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British Army sisters and soldiers in the Second World War
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Negotiating nursing explores how the Queen Alexandra's Imperial Military Nursing Service (Q.A.s) salvaged men within the sensitive gender negotiations of what should and could constitute nursing work and where that work could occur. The book argues that the Q.A.s, an entirely female force during the Second World War, were essential to recovering men physically, emotionally and spiritually from the battlefield and for the war, despite concerns about their presence on the frontline. The book maps the developments in nurses’ work as the Q.A.s created a legitimate space for themselves in war zones and established nurses’ position as the expert at the bedside. Using a range of personal testimony the book demonstrates how the exigencies of war demanded nurses alter the methods of nursing practice and the professional boundaries in which they had traditionally worked, in order to care for their soldier-patients in the challenging environments of a war zone. Although they may have transformed practice, their position in war was highly gendered and it was gender in the post-war era that prevented their considerable skills from being transferred to the new welfare state, as the women of Britain were returned to the home and hearth. The aftermath of war may therefore have augured professional disappointment for some nursing sisters, yet their contribution to nursing knowledge and practice was, and remains, significant.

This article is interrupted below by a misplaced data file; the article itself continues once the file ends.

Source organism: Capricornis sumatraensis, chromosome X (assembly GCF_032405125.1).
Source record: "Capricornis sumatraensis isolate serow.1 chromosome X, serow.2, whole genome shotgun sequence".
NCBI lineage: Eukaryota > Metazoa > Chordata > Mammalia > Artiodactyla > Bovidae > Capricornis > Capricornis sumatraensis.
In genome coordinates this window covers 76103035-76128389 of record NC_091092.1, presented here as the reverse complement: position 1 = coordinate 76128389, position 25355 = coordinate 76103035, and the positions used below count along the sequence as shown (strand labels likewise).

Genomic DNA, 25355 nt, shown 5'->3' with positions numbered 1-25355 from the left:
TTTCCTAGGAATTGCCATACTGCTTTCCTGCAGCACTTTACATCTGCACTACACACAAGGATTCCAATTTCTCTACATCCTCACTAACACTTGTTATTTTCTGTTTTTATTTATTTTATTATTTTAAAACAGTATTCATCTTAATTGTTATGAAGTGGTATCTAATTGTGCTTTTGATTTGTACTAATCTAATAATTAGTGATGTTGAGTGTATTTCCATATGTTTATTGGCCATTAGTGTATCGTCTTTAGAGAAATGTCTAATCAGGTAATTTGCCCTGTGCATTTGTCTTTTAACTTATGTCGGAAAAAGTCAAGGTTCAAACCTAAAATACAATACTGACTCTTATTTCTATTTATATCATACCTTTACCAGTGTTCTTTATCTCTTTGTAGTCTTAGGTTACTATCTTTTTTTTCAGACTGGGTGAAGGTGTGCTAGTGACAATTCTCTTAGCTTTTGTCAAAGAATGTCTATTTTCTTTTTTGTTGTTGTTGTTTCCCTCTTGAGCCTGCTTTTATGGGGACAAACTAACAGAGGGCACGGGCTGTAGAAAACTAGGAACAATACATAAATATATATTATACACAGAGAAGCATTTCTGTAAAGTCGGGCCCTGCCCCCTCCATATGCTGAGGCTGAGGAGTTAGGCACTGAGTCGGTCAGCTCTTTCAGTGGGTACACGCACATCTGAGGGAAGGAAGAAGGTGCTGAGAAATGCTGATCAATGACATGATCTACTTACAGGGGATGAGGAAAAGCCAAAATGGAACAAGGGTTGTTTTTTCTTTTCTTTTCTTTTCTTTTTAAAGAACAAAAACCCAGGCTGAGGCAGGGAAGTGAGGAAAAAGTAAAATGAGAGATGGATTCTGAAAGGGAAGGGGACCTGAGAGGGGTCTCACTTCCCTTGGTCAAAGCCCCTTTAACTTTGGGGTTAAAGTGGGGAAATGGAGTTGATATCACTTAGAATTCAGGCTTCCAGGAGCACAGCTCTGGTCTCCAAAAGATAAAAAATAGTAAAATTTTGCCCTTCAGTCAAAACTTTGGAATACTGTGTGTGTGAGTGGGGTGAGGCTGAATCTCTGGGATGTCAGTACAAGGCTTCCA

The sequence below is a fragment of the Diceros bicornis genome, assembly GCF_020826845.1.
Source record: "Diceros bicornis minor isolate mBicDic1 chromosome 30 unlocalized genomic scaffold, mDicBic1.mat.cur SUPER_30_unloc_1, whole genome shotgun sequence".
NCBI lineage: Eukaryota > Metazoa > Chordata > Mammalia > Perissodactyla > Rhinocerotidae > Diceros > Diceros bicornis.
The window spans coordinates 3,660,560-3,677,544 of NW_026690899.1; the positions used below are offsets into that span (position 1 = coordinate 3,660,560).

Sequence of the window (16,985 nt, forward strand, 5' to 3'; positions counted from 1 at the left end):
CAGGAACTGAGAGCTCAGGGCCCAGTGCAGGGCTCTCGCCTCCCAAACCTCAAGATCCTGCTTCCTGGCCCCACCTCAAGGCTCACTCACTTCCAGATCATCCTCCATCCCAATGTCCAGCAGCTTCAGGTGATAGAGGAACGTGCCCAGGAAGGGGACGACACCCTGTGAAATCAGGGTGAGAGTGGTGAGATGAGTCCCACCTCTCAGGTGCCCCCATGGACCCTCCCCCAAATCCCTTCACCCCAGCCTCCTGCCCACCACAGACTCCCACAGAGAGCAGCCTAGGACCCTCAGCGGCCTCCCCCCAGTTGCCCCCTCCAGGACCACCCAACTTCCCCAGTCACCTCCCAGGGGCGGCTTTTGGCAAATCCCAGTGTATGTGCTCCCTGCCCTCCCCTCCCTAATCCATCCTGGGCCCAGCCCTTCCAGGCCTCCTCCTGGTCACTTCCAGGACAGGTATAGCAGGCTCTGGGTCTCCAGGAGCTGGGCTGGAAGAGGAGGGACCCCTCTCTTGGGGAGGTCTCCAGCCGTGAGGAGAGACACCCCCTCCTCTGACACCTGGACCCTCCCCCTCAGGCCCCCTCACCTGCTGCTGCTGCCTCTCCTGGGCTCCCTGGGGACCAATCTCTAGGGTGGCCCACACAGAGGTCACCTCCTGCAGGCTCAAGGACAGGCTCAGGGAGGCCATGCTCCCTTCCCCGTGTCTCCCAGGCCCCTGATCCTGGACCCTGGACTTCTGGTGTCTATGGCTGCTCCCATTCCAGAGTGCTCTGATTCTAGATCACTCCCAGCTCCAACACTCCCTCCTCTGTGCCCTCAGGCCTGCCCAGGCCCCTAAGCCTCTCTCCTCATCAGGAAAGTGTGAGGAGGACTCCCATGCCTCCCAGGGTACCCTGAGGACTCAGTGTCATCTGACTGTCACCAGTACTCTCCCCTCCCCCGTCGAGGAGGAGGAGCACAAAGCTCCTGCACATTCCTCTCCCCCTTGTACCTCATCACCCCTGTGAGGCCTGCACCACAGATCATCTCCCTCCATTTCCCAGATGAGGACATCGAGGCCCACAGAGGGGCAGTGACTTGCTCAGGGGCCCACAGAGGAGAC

British popular fiction and post-war uncertainties
George Simmers

war effort. The Irish, despite the 1916 Easter Rising, provided a supply of brave volunteers; they were also used as comic relief in British war stories. After the Armistice, it was clear that the social problems of the Edwardian age had not been swept away. Women’s war work had strengthened the case for the female vote, so the militant suffragism of the Edwardian period was no longer necessary, but the position of women in the post-war world would need to be renegotiated. In novels ranging from bestsellers like A. S. M. Hutchinson’s If Winter Comes (1921) to Parade

in The silent morning
David W. Gutzke